To start investing there are a few prerequisites that though deceptively simple, are absolutely essential. Unfortunately, the majority of people have trouble with these basics. But you are here because your are not the majority of people, and if you are able to put these in to practice and stick to them, you financial health will be off to a great start.
1) Spend Less Than You Earn aka Act Your Own Wage.
There is a famous line from the book David Copperfield written in 1850 by Charles Dickens that has come to be known as the Micawber Principle. It is named so after the character in the book Wilkins Micawber who gives the advice, but is himself unable to live it. Micawber advises:
“Annual income twenty pounds, annual expenditure nineteen pounds nineteen and six, result happiness. Annual income twenty pounds, annual expenditure twenty pounds nought and six, result misery.”
Understandings and applying this principle is the first key to any degree of financial stability. It is the foundation of personal financial success. If you cannot follow it, you may as well stop reading here as nothing else matters. Yes, it may not always be easy-as the character Wilkins Micawber proves (initially) by being unable to follow his own sage advice-but it is absolutely critical. Spending less than you earn consistently, over time is the only entry point to any true semblance of financial freedom. Again, it is hard, and that is because it requires self-discipline, which is never easy, even more so in our current culture in which self-discipline is little to be found while spending and rampant consumerism is advocated at every turn. Always remember, saving too much simply can’t be as harmful as saving too little.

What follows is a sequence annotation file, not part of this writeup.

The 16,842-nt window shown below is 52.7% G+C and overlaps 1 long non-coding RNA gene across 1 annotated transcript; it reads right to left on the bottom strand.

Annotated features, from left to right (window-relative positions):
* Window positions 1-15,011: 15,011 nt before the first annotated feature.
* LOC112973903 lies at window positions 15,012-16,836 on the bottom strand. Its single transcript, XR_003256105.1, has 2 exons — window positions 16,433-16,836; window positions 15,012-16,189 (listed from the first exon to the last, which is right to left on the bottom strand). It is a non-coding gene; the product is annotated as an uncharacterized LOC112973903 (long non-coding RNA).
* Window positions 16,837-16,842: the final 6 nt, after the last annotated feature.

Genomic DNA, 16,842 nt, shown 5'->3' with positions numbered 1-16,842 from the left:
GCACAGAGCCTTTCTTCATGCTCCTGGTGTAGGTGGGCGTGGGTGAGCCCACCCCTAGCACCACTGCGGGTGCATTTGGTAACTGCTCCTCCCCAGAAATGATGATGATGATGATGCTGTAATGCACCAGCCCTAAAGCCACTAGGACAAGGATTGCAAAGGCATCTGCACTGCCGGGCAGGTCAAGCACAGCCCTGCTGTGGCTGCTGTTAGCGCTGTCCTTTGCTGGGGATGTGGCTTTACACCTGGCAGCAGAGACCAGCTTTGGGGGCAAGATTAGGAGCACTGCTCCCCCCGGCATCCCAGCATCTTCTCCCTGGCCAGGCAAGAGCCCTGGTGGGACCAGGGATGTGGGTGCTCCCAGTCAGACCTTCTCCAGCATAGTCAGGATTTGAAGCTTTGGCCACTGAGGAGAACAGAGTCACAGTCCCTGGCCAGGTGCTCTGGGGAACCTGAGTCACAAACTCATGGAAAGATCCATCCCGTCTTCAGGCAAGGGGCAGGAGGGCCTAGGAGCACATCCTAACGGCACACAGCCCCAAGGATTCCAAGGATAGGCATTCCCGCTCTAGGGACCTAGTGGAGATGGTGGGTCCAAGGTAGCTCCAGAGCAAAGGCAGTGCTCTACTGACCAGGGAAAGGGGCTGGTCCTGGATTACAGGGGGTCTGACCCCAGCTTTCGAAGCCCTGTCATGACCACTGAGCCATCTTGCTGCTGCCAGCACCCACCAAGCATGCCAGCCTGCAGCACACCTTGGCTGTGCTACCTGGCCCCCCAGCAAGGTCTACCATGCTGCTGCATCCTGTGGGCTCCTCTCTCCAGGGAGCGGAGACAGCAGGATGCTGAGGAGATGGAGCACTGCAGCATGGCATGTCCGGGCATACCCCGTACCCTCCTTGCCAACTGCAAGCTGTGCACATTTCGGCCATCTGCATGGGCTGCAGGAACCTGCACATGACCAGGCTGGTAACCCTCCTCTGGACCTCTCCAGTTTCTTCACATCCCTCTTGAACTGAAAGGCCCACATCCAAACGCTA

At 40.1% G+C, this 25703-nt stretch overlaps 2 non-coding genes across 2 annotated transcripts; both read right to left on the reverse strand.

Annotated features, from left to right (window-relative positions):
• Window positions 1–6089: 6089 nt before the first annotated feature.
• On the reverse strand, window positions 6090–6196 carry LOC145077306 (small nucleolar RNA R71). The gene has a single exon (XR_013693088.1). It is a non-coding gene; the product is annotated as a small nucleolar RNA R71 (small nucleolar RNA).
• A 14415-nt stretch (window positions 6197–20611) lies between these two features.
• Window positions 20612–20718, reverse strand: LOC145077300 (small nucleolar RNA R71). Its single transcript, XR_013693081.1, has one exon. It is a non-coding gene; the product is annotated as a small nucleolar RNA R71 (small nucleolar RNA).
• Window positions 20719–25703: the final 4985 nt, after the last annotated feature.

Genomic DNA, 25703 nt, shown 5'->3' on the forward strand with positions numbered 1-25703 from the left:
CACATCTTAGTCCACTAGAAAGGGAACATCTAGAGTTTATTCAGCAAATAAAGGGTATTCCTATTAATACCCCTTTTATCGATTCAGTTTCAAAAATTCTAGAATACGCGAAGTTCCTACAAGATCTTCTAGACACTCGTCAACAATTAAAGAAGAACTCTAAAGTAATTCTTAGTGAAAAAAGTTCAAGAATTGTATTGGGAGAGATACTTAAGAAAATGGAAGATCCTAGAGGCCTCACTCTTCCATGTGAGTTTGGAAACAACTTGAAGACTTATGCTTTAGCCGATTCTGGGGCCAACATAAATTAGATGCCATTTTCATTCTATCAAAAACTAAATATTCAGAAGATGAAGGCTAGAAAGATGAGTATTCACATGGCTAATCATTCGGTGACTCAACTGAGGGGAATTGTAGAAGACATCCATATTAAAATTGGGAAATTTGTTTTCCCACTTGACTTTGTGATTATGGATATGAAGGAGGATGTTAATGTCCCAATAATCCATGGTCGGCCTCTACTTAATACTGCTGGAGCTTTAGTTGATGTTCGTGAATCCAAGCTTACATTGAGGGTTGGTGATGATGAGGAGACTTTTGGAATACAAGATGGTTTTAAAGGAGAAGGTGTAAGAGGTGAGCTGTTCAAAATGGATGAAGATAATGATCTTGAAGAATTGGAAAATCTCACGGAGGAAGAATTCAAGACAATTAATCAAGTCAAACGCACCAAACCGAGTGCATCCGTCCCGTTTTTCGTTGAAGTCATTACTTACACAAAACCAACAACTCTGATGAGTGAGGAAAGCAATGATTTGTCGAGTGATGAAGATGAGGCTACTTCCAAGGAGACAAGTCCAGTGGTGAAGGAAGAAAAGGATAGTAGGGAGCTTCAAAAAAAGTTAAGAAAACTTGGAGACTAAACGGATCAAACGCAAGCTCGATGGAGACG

“Spending is More Important than Income – The difference between financial happiness and misery isn’t how much you make (annual income is twenty pounds in both scenarios) but in spending less than you make. I think we can all agree that more income is better than less, but if we use our income as an excuse for not living the Micawber Principle we will likely find we cannot live it no matter how much we make. The key is to discipline ourselves to live within our means now and then widen the gap between income and spending as we make more.” –The Micawber Principle Blog
2) Develop a workable plan.
Do it thoughtfully. Write it down. Your primary job as an investor is deciding on your asset allocation. Figure this out with your age and risk tolerance. Start by gaining some basic financial literacy by reading to allow you to do this thoughtfully. Will it take some time investment? Yes. Much time investment? No.
3) Start early.
The earlier you start, the better your potential future returns will be, exponentially. Even if the amount you start with seems small, because it is invested early that small amount will have more value than larger amounts invested later.
4) Keeps costs low